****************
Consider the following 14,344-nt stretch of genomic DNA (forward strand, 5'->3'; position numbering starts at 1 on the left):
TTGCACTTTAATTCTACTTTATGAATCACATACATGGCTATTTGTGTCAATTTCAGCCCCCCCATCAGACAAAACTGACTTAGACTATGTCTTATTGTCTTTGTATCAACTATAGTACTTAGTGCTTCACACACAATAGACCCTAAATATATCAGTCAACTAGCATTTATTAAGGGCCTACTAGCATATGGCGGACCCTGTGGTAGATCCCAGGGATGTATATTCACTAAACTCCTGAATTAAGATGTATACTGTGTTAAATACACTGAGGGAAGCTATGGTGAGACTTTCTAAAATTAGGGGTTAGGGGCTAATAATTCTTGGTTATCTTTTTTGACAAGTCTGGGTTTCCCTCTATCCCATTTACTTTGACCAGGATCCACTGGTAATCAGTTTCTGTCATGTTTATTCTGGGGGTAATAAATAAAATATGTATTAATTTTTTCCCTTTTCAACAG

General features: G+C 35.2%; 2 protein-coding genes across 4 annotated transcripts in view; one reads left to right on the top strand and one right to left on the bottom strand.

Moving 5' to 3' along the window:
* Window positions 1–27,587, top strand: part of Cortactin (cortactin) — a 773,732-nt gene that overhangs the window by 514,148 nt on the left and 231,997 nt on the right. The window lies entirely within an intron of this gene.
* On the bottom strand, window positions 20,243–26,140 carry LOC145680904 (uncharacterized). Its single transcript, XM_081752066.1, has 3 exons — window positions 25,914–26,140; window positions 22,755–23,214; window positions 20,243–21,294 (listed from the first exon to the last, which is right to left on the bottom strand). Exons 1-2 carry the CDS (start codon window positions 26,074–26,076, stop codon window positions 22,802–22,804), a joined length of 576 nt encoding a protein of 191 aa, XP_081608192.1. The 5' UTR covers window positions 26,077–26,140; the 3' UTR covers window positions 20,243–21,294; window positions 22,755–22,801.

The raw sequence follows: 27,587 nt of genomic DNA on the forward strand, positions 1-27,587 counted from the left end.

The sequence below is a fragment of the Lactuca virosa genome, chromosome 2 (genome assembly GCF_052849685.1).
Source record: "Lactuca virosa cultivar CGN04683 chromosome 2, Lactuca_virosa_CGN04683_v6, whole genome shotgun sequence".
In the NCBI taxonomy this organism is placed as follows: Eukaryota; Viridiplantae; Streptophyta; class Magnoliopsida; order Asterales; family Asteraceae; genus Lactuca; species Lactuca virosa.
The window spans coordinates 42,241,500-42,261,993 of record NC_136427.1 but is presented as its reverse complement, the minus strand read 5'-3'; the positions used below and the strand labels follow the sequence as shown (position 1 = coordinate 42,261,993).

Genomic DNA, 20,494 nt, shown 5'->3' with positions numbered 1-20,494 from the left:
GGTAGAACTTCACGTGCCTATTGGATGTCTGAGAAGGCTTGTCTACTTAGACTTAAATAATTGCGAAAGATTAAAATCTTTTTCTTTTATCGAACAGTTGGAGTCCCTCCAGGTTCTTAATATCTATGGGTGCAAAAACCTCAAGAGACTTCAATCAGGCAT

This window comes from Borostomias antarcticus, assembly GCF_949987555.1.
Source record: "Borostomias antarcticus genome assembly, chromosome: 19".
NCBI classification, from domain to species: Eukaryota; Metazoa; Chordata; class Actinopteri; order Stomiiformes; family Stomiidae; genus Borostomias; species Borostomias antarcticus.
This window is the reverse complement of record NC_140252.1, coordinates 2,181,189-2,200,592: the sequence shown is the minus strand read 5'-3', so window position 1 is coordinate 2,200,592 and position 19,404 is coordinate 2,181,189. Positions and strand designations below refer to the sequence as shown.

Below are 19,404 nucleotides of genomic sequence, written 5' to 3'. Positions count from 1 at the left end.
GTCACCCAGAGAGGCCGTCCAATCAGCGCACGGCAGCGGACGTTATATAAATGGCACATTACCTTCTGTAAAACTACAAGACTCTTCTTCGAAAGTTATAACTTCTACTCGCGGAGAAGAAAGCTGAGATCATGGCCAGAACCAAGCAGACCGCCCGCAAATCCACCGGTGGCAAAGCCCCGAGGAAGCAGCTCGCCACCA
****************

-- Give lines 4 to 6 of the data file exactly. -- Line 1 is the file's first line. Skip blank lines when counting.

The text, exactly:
Moving 5' to 3' along the window:
* Window positions 1–27,587, top strand: part of Cortactin (cortactin) — a 773,732-nt gene that overhangs the window by 514,148 nt on the left and 231,997 nt on the right. The window lies entirely within an intron of this gene.
* On the bottom strand, window positions 20,243–26,140 carry LOC145680904 (uncharacterized). Its single transcript, XM_081752066.1, has 3 exons — window positions 25,914–26,140; window positions 22,755–23,214; window positions 20,243–21,294 (listed from the first exon to the last, which is right to left on the bottom strand). Exons 1-2 carry the CDS (start codon window positions 26,074–26,076, stop codon window positions 22,802–22,804), a joined length of 576 nt encoding a protein of 191 aa, XP_081608192.1. The 5' UTR covers window positions 26,077–26,140; the 3' UTR covers window positions 20,243–21,294; window positions 22,755–22,801.